Posts tagged ‘length’

Which is Closest?

Not too long ago, I published a blog post about end-to-end comparisons, those silly feats of computational gymnastics that try to reduce an overwhelming statistic to something more tangible. Something like this:

If each piece of candy corn sold in a year by Brach’s — the top manufacturer of the waxy confection — were laid end to end, they would circle the Earth 4.25 times.

In writing that post, I inadvertently formulated a statistic that rather surprised me:

If all the players on an NFL team were laid end to end, they’d stretch from the back of one end zone to the opposite goal line.

That the players would almost line the entire field struck me as an amazing coincidence. And it got me to thinking — might this be true for other sports?

Basketball Player Laid End to End

Not one to let sleeping dogs — or professional athletes — lie, I decided to investigate. Based on that research, here’s a simple, one-question quiz for you.

Which of the following comparisons is the most accurate?

  1. If all of the players on an NHL (hockey) roster were laid end to end, they would reach from one end of the rink to the other.
  2. If all of the players on an NBA (basketball) roster were laid end to end, they would reach from one end of the court to the other.
  3. If all of the players on an NFL (football) roster were laid end to end, they would reach from one end line to the other.
  4. If all of the players on an MLB (baseball) roster were laid end to end, they would reach from home plate to second base.
  5. If all of the players on an MLS (soccer) roster were laid end to end, they would reach from one end to the other.

As you begin to think about that question, some notes:

  • Every professional baseball stadium has different measurements. Fenway Park (Boston) is a mere 310′ from home plate to the right field wall, whereas Comerica Park (Chicago) extends 420′ from home plate to straightaway center. Consequently, the distance from second to home is used in the fourth answer choice, because it’s the same for every field.
  • To my surprise, MLS stadiums are not uniform in length and width. Who knew? The length of the field must be at least 100 meters, at most 110 meters, and anywhere in between is fine. Assume an average length of 105 meters for the fifth answer choice.

Before you read much further, let me say how much fun I’ve had discussing this question around the dinner table and at the local pub. In spite of hard facts, there is resolute disagreement about player height, roster size, and field dimensions. And the shocking (or should I say predictable?) results raise an eyebrow every time. I only mention that to persuade you to think about the question, alone or with some friends, before continuing.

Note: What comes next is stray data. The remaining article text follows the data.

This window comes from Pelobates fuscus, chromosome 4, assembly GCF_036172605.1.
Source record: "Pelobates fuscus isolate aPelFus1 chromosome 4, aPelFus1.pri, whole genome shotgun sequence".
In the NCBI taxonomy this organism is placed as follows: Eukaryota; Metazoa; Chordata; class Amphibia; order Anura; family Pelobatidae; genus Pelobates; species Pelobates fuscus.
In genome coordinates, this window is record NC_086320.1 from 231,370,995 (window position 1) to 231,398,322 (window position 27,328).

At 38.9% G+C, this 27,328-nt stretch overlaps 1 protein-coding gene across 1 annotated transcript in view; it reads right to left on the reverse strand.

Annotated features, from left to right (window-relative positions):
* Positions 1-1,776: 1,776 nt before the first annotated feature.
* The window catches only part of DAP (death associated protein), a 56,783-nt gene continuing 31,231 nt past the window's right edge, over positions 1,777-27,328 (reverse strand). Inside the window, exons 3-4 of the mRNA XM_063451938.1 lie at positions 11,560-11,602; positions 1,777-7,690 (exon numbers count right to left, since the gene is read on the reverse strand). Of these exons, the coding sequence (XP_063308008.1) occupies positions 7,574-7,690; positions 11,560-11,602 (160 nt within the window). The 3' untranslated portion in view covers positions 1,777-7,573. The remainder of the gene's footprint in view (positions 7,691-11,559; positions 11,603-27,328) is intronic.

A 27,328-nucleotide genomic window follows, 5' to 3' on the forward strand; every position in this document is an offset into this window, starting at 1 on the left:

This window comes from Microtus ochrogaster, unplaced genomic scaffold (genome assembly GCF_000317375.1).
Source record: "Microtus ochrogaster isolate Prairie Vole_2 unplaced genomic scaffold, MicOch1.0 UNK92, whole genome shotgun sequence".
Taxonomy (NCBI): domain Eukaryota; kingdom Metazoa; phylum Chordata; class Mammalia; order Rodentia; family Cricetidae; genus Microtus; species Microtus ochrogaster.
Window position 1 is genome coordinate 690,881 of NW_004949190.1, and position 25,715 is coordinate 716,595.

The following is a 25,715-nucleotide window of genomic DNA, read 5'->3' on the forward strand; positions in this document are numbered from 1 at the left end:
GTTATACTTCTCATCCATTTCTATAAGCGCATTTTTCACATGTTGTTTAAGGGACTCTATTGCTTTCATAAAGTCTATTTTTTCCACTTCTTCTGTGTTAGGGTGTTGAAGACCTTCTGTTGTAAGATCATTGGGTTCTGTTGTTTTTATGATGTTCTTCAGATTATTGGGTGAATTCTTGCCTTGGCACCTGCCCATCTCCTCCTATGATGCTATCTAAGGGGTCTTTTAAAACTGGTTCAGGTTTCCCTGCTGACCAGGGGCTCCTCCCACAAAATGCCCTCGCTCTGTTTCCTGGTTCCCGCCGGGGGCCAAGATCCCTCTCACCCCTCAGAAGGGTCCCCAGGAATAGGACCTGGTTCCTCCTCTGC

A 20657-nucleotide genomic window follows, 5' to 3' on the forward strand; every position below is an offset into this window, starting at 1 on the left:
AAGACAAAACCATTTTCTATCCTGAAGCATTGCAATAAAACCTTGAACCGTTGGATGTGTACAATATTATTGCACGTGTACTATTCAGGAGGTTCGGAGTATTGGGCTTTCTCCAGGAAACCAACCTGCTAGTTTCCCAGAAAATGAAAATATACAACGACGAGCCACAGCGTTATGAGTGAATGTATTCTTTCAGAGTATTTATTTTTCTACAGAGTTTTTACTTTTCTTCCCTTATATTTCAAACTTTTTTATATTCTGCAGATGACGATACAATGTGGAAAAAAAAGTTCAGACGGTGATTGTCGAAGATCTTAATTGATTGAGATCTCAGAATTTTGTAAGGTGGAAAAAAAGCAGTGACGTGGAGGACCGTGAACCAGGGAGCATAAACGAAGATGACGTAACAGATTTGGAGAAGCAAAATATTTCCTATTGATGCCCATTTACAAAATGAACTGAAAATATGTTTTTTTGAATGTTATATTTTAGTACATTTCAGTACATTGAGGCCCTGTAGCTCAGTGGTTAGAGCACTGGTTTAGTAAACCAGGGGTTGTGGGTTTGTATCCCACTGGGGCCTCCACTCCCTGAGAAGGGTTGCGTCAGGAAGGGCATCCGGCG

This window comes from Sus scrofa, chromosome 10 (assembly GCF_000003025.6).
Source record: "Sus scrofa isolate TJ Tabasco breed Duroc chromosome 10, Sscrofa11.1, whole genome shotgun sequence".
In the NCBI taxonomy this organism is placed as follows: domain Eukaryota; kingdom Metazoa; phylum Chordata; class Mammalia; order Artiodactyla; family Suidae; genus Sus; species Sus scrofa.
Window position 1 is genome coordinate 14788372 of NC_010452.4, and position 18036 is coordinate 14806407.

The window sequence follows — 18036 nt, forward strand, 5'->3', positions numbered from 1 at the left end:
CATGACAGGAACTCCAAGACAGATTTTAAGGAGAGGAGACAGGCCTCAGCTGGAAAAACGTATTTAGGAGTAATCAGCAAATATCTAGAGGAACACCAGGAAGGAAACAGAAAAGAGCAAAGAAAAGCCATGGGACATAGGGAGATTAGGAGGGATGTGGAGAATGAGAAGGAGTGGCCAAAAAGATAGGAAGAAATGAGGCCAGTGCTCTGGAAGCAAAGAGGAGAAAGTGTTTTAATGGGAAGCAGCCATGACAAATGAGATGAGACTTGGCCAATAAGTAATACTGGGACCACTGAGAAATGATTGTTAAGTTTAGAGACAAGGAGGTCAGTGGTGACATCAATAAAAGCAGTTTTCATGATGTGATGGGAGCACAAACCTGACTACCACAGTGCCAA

Okay, you’ve cogitated? Then let’s roll.

In researching the answer to the question, I was struck by how close the total length of all players on the roster is to the length of the field, court, or rink. Coincidence? Of course, a larger field requires more players, so perhaps this is the evolution of roster size that one would expect.

To answer the question, you need to know the height of an average player, the number of players on a roster, and the dimensions of professional venues. All of that data can be found in a matter of minutes with an online search, but I’ll save you the trouble.

League Average Height (in.) Players on a Roster Combined Height, Laid End to End (ft.) Dimensions
NHL 73 23 140 200 feet (from end to end)
NFL 74 53 327 120 yards (360 feet, from end to end)
NBA 79 14 92 94 feet (from end to end)
MLB 73 23 140 127 feet (from home to second)
MLS 71 28 166 105 meters (345 feet, from end to end)

As it turns out, the MLS comparison is the least accurate. The combined heights of soccer players is only 48% of the length of their field. The NHL comparison is a little better, with players’ heights extending 70% of the length of the field. But the NFL and MLB are both very close, with the players’ heights equalling 91% of the field length and 110% of the distance from home to second, respectively. Astoundingly, if the players on an NBA team were laid end to end, they’d come just 22 inches short of covering the entire court, accounting for a miraculous 98% of the length!

So there you have it. D, final answer.

One last thought about this. I play ultimate frisbee, a sport with a field that measures 120 yards (360 feet). For tournaments, our rosters are capped at 29 players, and I suspect my amateur teammates are, on average, shorter than most professional athletes. If we assume a height of 5’10” for a typical frisbee player, then the combined height is 172 feet. That puts us in the realm of soccer, with our combined length covering just 48% of the field.

If, like me, you play a sport that isn’t one of the Big 5 in the U.S., I’d love to hear about your sport’s field and roster size, and how it ranks with the comparisons above.

August 24, 2018 at 6:47 am Leave a comment

The Be-All, End-All of End-to-End Comparisons

It’s become quite fashionable to use “end to end” comparisons to visually demonstrate just how large or long or vast something is.

  • If all the atoms in your body were laid end to end, they would be able to encircle the Earth over 41 billion times, a length of almost 56 light years. (Trove 42)
  • If you laid the Knicks’ top six big men from end to end, you would get 41 feet and 4 inches of pain, and enough sore necks, feet, knees and ankles to fill a modest orthopedic ward. (New York Times, April 11, 2013)
  • If all of the fiber optic cable in the world were laid end to end, it would encircle the Earth 25,000 times. (NPR)
  • If all the rolls of toilet paper used in the United Kingdom in a year were laid end to end, they would reach further than Mars. (@ThomasCrapperCo)
  • If you laid all the DNA from all your cells side by side, their combined length would be about twice the diameter of the Solar System. (Science Focus)
  • If your blood vessels were laid end to end, they would be over 100,000 miles long for an adult and 60,000 for a child. (Franklin Institute)